MATERIALS AND METHODS
Soil properties, experimental design & amp- treatments
Seeds of barley (Hordeum vulgare L., c.v. Arabi-Abiad) were grown in pots, each one containing 5 kg of thoroughly mixed soil. The main physical and chemical soil properties are: pH 7. 7- Ece 0. 83 dS /m- organic matter 0. 91%- cations mmol (e) /L (Ca2+ 1. 1, Mg2+ 0. 47, K+ 0. 14, Na+ 1. 27) — anions mmol (e) /L (SO42- 1. 27, HCO3- 0. 97, Cl- 0. 74) — available P (Olsen) 6.8 Mg/ g- total N 0. 07%- NO3- 42Mg/g- NH4+ 26. 1Mg/g- clay 30. 85%- Loam 17. 99% and sand 51. 26%. After germination, barley seedlings were thinned to 2 plants per pot. The pots were set outdoors under natural climatic conditions. The design was a split plot factorial, with irrigation regimes being the two main plots and the factors potassium and silicon fertilizers randomized within each irrigation regime as a 3 factorial (2x2x4) design. The irrigation regimes constitute two watering levels: water stress (FC1, 45−50% of field capacity) and well watered (FC2, 75−80% of field capacity). Within these two irrigation regimes, the first treatment was potassium fertilizer (K) which was applied in the form of K2SO4, at two levels: K-and K+ (equivalent to 150 K2O/ha). Within each of the K treatment, silicon fertilizer (Si) was applied in the form of sodium metasilicate (Na2SiO39H2O) at four levels: no fertilizer (Si-) versus application of
50, 100 and 200 Mg Si/g air-dried soil (abbreviated as Si50, Si100 and Si200, respectively. All treatments were replicated four times. Total number of pots was 64 (i.e. 2 water regimes x 2 K levels x 4 Si levels x 4 replicates). Soil water content in all pots was maintained at around 75% of field capacity from planting up to the beginning of anthesis stage. Thereafter, plants were subjected to the two above-mentioned soil moisture regimes, starting from anthesis to physiological maturity stage. Pots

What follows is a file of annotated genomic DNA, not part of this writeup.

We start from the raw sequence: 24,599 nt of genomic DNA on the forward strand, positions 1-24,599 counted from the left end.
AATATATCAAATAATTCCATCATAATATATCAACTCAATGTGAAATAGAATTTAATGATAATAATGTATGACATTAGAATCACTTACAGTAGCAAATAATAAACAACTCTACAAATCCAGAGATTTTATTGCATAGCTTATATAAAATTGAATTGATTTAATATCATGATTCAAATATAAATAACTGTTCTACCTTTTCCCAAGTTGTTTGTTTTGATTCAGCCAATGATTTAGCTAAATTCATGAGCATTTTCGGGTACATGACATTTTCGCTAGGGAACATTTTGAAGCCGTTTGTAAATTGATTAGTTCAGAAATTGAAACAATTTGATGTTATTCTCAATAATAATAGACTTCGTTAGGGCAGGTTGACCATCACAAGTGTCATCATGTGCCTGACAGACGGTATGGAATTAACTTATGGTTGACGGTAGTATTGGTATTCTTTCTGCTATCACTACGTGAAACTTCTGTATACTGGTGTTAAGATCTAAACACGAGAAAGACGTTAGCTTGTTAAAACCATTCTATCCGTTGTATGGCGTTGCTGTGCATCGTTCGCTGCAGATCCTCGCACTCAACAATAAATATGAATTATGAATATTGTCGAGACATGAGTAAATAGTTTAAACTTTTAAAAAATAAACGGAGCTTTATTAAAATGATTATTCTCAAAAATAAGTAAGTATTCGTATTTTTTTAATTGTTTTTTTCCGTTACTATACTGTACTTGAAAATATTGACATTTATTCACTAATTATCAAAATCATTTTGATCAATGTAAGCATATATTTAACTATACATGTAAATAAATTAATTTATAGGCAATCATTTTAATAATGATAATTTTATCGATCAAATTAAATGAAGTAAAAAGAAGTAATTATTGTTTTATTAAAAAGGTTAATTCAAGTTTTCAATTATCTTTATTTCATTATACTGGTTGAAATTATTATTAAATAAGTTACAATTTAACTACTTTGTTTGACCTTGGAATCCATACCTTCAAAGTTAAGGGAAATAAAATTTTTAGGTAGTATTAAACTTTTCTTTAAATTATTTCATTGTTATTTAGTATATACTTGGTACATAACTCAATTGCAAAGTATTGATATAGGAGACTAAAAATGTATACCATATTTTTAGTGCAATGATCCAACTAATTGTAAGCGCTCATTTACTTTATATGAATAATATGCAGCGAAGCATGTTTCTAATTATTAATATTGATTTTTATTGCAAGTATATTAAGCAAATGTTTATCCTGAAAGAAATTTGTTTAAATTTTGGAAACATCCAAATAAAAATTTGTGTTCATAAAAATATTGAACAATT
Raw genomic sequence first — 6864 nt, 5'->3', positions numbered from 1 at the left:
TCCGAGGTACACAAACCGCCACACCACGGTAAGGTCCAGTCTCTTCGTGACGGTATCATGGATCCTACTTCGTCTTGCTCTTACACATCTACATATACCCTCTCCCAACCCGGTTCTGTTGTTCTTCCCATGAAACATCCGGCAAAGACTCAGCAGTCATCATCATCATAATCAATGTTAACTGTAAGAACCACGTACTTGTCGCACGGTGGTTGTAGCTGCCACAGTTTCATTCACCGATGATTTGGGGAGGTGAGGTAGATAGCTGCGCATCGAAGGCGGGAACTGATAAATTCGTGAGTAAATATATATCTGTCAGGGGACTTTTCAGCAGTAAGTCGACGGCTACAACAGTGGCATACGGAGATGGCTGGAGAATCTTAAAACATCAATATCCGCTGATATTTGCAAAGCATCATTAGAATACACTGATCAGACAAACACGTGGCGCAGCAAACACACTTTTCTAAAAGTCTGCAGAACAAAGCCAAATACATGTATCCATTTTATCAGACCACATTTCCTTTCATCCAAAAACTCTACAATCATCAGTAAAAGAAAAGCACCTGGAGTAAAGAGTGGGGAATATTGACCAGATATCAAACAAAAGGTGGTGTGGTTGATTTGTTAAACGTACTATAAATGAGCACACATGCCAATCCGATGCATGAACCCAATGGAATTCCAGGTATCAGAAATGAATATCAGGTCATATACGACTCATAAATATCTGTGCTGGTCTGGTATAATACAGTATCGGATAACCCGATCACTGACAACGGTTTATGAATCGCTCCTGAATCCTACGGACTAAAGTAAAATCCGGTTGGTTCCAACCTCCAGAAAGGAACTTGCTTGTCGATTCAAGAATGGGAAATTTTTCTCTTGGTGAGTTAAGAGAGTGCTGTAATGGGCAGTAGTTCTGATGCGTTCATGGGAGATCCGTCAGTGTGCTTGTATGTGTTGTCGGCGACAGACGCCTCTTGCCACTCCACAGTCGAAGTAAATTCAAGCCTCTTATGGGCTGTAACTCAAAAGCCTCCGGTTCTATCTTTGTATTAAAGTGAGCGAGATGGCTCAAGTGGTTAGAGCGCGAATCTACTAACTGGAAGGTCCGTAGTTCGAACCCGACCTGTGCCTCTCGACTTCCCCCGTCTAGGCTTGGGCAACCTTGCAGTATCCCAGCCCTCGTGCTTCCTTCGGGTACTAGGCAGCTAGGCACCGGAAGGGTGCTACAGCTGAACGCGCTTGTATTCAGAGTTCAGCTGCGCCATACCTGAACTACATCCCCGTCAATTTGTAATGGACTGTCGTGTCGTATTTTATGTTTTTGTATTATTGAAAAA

were weighed every 3 days and water was added to maintain the soil moisture levels previously described. For estimating the fractional contribution of nitrogen derived from soil (Ndfs) and from fertilizer (Ndff), an equivalent rate of 20 kg N/ha of 15N labeled urea (10%15N atom excess) was applied at planting. Nitrogen fertilizer use efficiency (%NUE) was calculated as fertilizer N recovery in the whole plant using the 15N isotopic data.
Plant sampling and isotopic composition analyses
Plants were harvested 12 weeks after planting. Leaves and spikes were oven dried at 70 °C, weighed and ground to a fine powder. Concentration of total N and C, and isotopic composition of 15N and 13C were determined on sub-samples (7 and 2 mg dry weight for N and C determination, respectively) of different plant parts using the continuous-flow isotope ratio mass spectrometer (Integra-CN, PDZ Europea Scientific Instrument, UK). Isotopic compositions are expressed using delta notation (5) in parts per thousand (%o): 5 (%o) = [(R Sample/R standard